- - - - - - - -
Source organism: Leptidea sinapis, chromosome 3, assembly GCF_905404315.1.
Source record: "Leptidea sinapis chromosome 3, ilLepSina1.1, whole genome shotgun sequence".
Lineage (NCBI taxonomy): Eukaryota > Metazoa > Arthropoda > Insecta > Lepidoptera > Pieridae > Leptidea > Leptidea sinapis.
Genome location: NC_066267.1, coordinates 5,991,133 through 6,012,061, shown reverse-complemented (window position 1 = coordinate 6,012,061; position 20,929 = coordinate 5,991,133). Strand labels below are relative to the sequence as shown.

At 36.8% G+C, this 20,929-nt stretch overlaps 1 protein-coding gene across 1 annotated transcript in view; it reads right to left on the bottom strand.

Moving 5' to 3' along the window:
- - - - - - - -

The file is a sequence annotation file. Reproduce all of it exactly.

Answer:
Source organism: Leptidea sinapis, chromosome 3, assembly GCF_905404315.1.
Source record: "Leptidea sinapis chromosome 3, ilLepSina1.1, whole genome shotgun sequence".
Lineage (NCBI taxonomy): Eukaryota > Metazoa > Arthropoda > Insecta > Lepidoptera > Pieridae > Leptidea > Leptidea sinapis.
Genome location: NC_066267.1, coordinates 5,991,133 through 6,012,061, shown reverse-complemented (window position 1 = coordinate 6,012,061; position 20,929 = coordinate 5,991,133). Strand labels below are relative to the sequence as shown.

At 36.8% G+C, this 20,929-nt stretch overlaps 1 protein-coding gene across 1 annotated transcript in view; it reads right to left on the bottom strand.

Moving 5' to 3' along the window: